For two weeks out of the summer, middle school students from all over Elkhart County have the opportunity to come to Goshen College to be sports journalists.
From July 10-21, students going into seventh or eighth grade next fall are invited to participate in the Write on Sports camp.
Led by three certified teachers (two from Goshen Middle School and one from Concord Elementary) and three Goshen College student interns, students get the chance to interview guest athletes and write stories on a deadline.
Students and staff also take a field trip to South Bend to visit the University of Notre Dame and a South Bend Cubs game where they get to interview a few of the players before the game starts.
Throughout the camp, students will have stories published on the camp blog and a magazine feature printed in the camp magazine. They will also be completing video shorts, which are shared on the last day of camp.
Duane Stoltzfus, professor of communications and director of the camp, is responsible for lining up the guest athletes, like Malik Zaire, a quarterback for Notre Dame, and visiting journalists from The Goshen News and The Elkhart Truth.
“Summer is often a time for people to go on vacation, and often, they lose ground academically,” Stoltzfus said. “Through a camp like this, we give students a chance to instead advance their skills especially in writing and interviewing. The best part of the package is it happens while students are in a summer camp that’s fun.”
The model for the Write on Sports camp comes from New Jersey, where Byron Yake, a Goshen College graduate, began the program in 2005. This is the fifth year for the Goshen Write on Sports camp.
This year’s camp sees a return of the full teaching staff and the GC interns. Katie Hurst, a junior, served as an intern last summer and will be continuing in that role again this year.
“I chose to help out again this summer because I really did enjoy my time with the kids,” she said. “I enjoyed spending time working with them and seeing the essays come together.”
As an intern, Hurst was tasked with assisting students with their writing, taking photos, managing the group of students and putting a book of published essays from the camp together. Each kid gets a copy of the essays to take home at the end of the camp.
“The best thing about it was seeing the kids’ improvement in just two short weeks,” Hurst said, “and realizing that they took two weeks out of their summer to focus on a skill that will only help them out in the future.”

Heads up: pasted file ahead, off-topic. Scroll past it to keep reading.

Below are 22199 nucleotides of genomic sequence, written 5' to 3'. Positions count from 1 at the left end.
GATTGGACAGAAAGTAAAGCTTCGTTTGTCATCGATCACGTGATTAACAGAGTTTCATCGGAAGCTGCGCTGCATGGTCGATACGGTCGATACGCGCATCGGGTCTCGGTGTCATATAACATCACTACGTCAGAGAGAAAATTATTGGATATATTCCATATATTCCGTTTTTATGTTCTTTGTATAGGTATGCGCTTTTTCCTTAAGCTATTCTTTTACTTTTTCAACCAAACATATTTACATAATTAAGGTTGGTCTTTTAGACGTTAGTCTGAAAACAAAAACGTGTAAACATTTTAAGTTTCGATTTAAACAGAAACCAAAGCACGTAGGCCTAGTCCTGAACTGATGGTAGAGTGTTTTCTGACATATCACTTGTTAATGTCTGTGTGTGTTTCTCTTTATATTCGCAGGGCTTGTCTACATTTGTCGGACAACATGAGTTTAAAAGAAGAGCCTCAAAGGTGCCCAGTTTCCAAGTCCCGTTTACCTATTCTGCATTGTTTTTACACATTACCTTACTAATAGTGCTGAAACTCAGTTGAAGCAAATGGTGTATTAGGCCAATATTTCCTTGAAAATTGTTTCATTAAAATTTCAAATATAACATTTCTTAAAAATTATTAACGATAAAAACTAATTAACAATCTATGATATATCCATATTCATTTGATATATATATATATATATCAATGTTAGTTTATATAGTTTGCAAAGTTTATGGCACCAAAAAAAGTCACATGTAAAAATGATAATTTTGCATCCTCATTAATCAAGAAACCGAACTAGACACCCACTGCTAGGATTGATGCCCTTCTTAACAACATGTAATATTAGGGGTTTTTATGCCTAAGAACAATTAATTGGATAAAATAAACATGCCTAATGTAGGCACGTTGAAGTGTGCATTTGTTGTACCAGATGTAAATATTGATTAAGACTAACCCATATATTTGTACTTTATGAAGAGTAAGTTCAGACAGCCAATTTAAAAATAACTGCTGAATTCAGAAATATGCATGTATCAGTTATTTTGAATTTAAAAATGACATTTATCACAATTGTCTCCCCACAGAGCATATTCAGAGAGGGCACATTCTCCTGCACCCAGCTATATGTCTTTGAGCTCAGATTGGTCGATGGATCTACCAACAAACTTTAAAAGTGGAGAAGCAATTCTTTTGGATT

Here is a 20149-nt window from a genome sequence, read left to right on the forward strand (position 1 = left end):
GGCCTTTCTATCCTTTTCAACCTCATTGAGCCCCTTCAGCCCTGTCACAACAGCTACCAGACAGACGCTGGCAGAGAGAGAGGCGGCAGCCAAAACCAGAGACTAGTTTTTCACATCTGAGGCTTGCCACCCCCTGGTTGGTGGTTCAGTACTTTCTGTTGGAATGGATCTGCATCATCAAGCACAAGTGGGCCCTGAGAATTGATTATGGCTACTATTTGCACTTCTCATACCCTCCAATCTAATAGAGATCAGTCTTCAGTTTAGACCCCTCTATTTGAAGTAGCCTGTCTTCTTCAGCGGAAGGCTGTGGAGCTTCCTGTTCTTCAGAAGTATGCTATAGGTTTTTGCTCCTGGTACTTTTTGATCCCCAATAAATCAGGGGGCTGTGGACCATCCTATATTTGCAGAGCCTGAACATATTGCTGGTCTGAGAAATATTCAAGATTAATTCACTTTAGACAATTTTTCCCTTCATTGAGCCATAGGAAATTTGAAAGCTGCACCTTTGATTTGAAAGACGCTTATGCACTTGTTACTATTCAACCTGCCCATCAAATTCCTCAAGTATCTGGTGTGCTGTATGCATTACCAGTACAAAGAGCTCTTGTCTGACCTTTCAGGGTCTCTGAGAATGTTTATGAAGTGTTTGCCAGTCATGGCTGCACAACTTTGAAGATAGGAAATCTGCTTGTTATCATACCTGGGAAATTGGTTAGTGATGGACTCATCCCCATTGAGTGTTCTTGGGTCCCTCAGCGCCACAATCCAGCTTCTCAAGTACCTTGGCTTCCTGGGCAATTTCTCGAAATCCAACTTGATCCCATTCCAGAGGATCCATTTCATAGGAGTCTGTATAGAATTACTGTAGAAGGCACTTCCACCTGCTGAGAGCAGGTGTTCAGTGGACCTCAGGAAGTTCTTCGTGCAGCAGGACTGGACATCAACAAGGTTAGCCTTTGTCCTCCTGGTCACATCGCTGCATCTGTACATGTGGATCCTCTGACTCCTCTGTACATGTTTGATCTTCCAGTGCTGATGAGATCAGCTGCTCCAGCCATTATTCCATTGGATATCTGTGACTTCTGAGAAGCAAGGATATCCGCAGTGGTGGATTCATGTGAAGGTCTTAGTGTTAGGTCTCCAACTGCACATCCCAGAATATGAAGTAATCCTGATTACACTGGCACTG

Karen Ramos, a first-year, also served as an intern last summer and plans to help out again in July.
“I love seeing younger students pursue their passions and dreams,” Ramos said. “I was in their place once upon a time, and this camp wasn’t available to my generation. Now that it exists, I want to give everything to the future broadcasters of the world, the future journalists.”
Ramos and the other interns provided students with mentors other than the teachers, but they also provide support for the teachers. Last year, Ramos was also responsible for putting the students’ projects together into a DVD.
“I hope that students find their voices,” she said. “I hope that at the end students are able to walk away with one thing that they can hold onto for the rest of their lives.”
Last year, the camp had a high of 25 students participate, and Stoltzfus is hoping for 30 this year, the maximum capacity of the camp.
“We’ve had good success in seeing students return for a second year,” he said, “which is a confirmation that this model really delivers what it promises.”
Students from last summer had good things to say about the camp. The field trip to Notre Dame and the Cubs game was especially memorable for many.
“I wouldn’t change a thing at camp,” one participant said. “It was great to learn more about interview and sports writing.”
Stoltzfus is looking forward to this summer’s camp.
“There are moments of magic in the course of the weeks as you see the students interact with the guests,” he said. “Every summer, a camp has its own personality as you combine a unique group of students with our staff and a group of guest athletes and journalists. Every summer it’s a different mix, and in that, you just have possibility of a different kind of magic.”